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Student Loans & Eligibility

In general, student loans are loans used to pay for college. It’s important to understand though that there are options and they are very different.

Federal Direct Student Loans

Federal Direct Student Loans are funded by the federal government and made available to students who are eligible to receive federal financial aid. There is no credit evaluation for these loans. To access the loans, you must fill out the Free Application for Federal Student Aid (FAFSA).

There is a maximum you can receive per year depending on your class year and dependency status:

Year in SchoolDependentIndependent
First-Year Undergraduate Annual Loan Limit$5,500$9,500
Second-Year Undergraduate Annual Loan Limit$6,500$10,500
Third-Year and Beyond Undergraduate Annual Loan Limit$7,500$12,500

You are capped at an aggregate total of $31,000 as a dependent student unless your parent(s) are denied a Parent Plus loan. A Parent Plus loan is a loan parents can apply for through the federal government to help cover the cost of a student’s education. A parent-plus loan is based on a credit evaluation. If the parent is denied, a student is considered an independent student and is eligible for independent student loan limits with an aggregate total of $57,500. Learn more about the difference between a dependent student and an independent student.

Subsidized Verses Unsubsidized Loans

If the information you provide on the FAFSA determines you have a “need” as defined by the federal government, you will be eligible to receive some of your annual loan eligibility as subsidized. That means the interest charges will be paid by the government for you while you are in school. The remaining loan amount will be unsubsidized and the interest will accrue while you are in school.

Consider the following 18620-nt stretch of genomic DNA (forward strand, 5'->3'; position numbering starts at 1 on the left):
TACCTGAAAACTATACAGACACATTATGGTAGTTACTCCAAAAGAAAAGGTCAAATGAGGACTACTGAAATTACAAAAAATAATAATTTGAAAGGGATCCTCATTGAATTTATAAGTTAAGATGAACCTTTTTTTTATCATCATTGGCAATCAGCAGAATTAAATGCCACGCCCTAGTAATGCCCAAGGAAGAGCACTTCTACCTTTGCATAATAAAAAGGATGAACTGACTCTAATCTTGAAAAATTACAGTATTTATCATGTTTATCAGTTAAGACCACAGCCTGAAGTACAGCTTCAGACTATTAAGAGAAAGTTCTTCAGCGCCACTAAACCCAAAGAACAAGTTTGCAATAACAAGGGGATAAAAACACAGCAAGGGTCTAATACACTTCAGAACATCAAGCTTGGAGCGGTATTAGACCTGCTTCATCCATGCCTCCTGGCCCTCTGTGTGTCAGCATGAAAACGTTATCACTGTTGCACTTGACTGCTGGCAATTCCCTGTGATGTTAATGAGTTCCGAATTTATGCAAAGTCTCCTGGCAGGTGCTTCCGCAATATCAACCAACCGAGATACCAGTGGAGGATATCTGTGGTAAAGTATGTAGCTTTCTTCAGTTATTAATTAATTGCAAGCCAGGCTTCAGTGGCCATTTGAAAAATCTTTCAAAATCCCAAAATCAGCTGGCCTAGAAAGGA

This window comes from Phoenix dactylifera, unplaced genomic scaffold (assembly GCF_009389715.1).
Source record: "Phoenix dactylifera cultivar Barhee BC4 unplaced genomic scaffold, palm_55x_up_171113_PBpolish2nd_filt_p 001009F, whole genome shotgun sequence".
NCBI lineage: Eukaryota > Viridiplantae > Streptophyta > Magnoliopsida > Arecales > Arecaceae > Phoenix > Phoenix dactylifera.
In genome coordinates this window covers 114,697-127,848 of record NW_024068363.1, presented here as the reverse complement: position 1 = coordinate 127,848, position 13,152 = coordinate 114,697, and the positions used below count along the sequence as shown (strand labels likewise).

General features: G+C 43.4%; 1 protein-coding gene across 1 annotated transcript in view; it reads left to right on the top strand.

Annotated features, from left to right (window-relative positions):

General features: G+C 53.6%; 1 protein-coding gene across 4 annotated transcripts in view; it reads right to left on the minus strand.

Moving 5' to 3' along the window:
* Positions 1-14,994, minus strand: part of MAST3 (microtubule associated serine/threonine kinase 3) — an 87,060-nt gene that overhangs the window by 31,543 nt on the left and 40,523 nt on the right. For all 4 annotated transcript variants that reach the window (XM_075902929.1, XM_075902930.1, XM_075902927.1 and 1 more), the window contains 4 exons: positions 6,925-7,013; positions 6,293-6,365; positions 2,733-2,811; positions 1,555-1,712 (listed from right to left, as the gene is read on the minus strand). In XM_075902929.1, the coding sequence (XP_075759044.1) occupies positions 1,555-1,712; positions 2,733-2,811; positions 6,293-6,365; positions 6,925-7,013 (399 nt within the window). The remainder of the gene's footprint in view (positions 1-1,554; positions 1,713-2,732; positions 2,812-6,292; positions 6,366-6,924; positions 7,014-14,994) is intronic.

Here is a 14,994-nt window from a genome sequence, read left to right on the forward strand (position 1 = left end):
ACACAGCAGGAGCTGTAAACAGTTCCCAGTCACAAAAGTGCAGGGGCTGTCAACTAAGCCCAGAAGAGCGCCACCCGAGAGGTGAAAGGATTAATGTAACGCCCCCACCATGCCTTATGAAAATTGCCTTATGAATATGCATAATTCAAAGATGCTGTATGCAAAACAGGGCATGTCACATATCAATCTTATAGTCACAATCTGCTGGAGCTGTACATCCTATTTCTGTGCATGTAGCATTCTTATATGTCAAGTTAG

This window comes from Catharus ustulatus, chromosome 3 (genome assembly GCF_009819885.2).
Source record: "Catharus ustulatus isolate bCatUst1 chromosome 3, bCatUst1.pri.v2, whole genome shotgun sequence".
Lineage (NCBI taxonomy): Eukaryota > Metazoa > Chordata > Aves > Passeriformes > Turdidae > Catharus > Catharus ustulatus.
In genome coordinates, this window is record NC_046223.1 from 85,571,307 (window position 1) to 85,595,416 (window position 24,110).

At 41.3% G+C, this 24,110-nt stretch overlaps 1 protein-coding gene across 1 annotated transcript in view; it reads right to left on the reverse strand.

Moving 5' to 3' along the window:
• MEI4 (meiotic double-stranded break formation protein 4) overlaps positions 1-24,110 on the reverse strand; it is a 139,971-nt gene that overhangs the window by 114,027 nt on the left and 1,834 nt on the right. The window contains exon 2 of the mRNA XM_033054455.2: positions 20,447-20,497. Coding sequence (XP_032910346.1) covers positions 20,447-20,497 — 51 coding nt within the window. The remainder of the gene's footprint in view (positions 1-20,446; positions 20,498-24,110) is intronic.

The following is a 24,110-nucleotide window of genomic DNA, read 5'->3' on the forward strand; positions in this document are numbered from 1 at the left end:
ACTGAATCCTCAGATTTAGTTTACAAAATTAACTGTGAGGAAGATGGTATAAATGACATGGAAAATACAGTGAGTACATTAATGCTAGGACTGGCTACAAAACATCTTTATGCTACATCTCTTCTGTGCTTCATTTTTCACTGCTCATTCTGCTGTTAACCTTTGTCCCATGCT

Private Loans

Private education loans, sometimes called alternative loans, are credit-based loans offered by private lenders to help students bridge the gap between the cost of attendance and the amount of federal, state, and institutional aid that is awarded.

Private loans often require a good credit history and/or a co-signer with a good credit history.  These loans are usually more costly than federal education loans with interest rates and repayment terms that usually are not as advantageous to the borrower.

Queens strongly encourages all students to complete the FAFSA and wait to receive their award from Financial Aid before applying for an alternative loan. Federal loans end up costing less than private loans and should be the first option to consider when borrowing money to finance an education.  

The Office of Student Financial Services will certify an alternative education loan from the lender of your choice if the loan’s eligibility requirements are met. Please note: the maximum alternative loan amount that can be certified is the Cost of Attendance minus any other financial aid received.

For assistance with finding an alternative loan that best meets your needs, we have compiled a list of lenders our students have used over the past 3 years.